Groups on various sides of proposed projects to build a library and a stadium in Downtown Boise using public funds are sharpening their rhetoric as the projects continue to develop.
The hot words come as one group pushes a possible vote on the projects, and a bill to clamp down on the use of urban renewal funds continues to push through the Idaho Statehouse.
‘A desperate attempt to move public opinion’
A strongly-worded letter from the organizers of the Idaho Rush is urging action over a potential Downtown Boise stadium, as groups of across the spectrum work to make their case for the project – and a separate project for a new library.
“(O)pponents will stop at nothing in their efforts to block the creation of a community amenity that the majority of citizens want. They continue to spread disinformation about the project, including who’s building the sports park and how it will be financed, in a desperate attempt to move pubic opinion. In fact, they’re so desperate to stop this project, that they’re now trying to change state laws, take local control away from our local elected officials, and change the very nature of representative democracy.”
The letter does not go into specifics on any of the charges made, but does urge its members to “stand up to the lies, the negativity, the pessimism and the tunnel vision.”
The unsigned letter from Idaho Rush, obtained by BoiseDev, notes that a new stadium would boost opportunities for youth soccer in Idaho, among other rationales.
The letter encourages people to join a Facebook page which has a previously unreleased rendering of a baseball stadium. The stadium pictured sits on a site with a street grid identical in layout to a possible site at Whitewater Park Blvd. and Fairview Ave. in Boise.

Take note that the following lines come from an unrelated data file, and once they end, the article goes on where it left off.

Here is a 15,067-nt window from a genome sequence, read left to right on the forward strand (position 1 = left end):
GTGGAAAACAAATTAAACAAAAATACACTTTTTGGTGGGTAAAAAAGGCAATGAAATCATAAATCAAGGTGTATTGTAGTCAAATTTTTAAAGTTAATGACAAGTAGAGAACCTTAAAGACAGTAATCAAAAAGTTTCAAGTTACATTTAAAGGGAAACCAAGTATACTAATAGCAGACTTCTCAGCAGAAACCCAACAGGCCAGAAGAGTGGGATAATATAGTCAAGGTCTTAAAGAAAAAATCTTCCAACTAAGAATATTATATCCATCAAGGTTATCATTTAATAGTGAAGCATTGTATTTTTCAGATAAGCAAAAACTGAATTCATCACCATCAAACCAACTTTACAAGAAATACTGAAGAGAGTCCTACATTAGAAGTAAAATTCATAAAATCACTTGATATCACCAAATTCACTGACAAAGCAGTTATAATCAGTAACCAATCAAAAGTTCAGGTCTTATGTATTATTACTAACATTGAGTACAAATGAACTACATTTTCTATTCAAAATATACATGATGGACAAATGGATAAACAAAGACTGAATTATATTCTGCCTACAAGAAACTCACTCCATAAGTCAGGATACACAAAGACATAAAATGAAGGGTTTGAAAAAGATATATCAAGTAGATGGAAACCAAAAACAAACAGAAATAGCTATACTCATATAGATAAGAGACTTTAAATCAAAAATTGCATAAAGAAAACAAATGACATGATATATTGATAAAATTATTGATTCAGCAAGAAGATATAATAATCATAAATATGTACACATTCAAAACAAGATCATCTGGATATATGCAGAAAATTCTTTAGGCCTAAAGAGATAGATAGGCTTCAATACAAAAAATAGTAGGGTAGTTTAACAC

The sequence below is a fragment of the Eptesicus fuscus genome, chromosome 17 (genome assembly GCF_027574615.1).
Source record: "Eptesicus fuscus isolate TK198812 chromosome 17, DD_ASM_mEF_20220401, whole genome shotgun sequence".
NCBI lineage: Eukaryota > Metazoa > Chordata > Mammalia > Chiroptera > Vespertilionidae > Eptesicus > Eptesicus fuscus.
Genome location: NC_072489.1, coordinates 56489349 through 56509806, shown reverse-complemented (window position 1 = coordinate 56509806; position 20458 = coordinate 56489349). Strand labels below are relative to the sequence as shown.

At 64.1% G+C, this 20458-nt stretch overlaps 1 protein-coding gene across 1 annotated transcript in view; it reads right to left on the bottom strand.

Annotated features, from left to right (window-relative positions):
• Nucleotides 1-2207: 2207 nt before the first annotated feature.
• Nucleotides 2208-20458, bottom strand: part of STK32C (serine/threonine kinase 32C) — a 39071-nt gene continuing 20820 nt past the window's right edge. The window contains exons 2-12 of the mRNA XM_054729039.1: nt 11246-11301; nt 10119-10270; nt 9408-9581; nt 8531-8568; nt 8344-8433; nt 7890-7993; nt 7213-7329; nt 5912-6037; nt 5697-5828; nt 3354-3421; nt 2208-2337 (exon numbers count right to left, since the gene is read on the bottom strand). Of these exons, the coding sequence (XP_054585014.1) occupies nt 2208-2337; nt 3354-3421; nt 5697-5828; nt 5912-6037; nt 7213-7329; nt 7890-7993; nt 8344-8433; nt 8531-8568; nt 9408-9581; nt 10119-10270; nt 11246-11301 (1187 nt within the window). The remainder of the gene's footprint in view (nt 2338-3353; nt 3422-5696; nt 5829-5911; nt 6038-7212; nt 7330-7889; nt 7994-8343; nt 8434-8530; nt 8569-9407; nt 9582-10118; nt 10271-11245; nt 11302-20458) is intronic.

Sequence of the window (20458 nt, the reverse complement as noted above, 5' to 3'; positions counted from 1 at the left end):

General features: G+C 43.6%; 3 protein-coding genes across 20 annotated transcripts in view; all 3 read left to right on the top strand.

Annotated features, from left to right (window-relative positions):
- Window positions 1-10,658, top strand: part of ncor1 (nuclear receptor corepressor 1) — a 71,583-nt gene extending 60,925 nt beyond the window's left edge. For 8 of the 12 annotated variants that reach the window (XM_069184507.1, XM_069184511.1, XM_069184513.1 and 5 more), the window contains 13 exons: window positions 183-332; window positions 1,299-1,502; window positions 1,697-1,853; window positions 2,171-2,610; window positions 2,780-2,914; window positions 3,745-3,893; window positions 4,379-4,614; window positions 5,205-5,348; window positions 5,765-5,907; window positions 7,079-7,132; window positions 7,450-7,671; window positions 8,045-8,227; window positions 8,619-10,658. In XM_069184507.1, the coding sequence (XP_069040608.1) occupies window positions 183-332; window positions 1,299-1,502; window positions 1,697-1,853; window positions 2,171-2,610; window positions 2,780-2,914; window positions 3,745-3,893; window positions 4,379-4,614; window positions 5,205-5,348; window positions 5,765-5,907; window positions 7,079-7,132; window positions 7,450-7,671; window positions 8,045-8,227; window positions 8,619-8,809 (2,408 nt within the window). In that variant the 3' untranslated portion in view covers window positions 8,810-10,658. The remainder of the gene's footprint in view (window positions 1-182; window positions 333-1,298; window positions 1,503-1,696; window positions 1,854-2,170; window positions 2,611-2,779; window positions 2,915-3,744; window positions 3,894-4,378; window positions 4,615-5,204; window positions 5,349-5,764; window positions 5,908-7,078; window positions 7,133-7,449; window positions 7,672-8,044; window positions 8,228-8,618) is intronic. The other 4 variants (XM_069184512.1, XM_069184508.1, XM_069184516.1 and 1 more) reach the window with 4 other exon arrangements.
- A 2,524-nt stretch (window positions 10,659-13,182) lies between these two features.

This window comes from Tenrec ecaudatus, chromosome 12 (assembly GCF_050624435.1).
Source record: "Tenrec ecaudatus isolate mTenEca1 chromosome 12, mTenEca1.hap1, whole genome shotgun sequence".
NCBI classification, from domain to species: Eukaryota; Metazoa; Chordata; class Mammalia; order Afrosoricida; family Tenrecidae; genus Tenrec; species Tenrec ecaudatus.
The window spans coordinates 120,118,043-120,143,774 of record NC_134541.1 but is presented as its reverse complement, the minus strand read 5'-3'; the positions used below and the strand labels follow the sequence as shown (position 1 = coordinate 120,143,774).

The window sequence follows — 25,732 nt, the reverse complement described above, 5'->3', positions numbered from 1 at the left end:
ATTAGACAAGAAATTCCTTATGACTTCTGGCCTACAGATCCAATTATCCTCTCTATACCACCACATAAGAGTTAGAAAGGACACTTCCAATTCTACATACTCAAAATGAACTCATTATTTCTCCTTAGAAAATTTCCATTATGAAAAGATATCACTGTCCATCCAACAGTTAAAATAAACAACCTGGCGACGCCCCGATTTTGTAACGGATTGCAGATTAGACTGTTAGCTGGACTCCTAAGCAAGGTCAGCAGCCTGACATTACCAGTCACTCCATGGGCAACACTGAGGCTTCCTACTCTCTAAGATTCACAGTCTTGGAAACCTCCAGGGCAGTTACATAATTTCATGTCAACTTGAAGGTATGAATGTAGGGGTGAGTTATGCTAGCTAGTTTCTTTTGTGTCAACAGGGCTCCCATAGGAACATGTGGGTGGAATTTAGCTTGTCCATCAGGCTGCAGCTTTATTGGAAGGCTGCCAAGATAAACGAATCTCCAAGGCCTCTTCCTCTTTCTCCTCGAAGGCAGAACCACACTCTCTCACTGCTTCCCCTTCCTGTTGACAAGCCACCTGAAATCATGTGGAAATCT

The Facebook page is the work of Boise communications firm Strategies 360, according to an employee for the firm. S360 employees are representing ballpark developer Greenstone Properties.
‘Makes me cringe’
In a recent blog post, Boise Guardian Dave Frazier also stepped up to the plate with strong words.
“Despite major questions about a new library, Boise City is forging ahead hiring consultants, lobbyists, and others while hiding these deals deep on 1,000 page agendas,” he wrote last week. “But I have come to believe they will do whatever they want anyway. Makes me cringe.”
Boiseans Working Together, a group looking to put the stadium and library on the ballot last week took issue with a decision by Boise City Council to extend a contract related to a delayed performing arts center that could be built as a later phase of the library campus project.
“It is disingenuous to state only the first phase of the construction as the cost of the project,” organizers wrote. “We must have truth and transparency in decisions of this magnitude. It is clear that the only way we will achieve transparency is by requiring a vote of the people after full disclosure of the cost and design of the entire plan.”
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